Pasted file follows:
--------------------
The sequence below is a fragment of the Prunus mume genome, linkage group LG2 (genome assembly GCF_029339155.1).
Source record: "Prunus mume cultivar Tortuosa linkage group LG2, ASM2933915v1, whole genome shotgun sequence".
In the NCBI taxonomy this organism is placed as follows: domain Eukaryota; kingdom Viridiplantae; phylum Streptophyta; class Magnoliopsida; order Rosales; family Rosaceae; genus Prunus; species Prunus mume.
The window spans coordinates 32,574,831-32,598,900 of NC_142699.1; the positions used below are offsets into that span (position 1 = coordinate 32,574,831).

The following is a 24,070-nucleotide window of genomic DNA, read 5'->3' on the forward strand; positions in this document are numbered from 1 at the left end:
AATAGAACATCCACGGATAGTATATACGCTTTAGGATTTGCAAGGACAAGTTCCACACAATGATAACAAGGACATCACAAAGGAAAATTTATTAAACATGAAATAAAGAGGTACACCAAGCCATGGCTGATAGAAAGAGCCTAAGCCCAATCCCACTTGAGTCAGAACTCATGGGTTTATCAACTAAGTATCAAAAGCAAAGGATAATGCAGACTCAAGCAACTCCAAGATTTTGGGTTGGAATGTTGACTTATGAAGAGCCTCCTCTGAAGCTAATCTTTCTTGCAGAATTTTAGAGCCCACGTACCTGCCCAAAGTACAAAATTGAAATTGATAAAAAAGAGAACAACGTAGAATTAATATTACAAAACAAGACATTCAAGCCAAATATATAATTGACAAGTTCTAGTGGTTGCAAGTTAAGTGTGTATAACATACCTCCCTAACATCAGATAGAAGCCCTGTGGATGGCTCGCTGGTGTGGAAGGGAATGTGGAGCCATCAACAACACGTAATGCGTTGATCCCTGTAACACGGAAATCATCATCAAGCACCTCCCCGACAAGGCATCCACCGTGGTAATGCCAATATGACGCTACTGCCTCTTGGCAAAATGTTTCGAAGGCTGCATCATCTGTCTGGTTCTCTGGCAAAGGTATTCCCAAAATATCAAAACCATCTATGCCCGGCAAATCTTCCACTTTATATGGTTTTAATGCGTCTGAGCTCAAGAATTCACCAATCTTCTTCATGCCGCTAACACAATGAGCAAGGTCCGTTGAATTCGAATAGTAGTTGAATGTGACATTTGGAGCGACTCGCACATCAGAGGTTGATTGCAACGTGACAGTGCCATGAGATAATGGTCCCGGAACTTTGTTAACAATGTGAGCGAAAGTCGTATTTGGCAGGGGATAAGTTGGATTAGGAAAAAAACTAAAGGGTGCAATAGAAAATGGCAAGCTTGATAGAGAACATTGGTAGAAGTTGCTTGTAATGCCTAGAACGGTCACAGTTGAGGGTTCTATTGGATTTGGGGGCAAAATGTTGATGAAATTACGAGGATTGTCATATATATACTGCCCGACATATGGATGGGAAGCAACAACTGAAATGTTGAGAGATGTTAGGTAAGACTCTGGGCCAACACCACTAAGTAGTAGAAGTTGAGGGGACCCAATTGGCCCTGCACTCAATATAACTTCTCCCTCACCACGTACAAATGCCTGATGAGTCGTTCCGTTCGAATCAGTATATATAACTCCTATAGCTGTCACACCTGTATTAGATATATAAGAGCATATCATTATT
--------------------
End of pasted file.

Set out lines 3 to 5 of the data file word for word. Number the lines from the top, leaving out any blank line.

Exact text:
In the NCBI taxonomy this organism is placed as follows: domain Eukaryota; kingdom Viridiplantae; phylum Streptophyta; class Magnoliopsida; order Rosales; family Rosaceae; genus Prunus; species Prunus mume.
The window spans coordinates 32,574,831-32,598,900 of NC_142699.1; the positions used below are offsets into that span (position 1 = coordinate 32,574,831).

The following is a 24,070-nucleotide window of genomic DNA, read 5'->3' on the forward strand; positions in this document are numbered from 1 at the left end: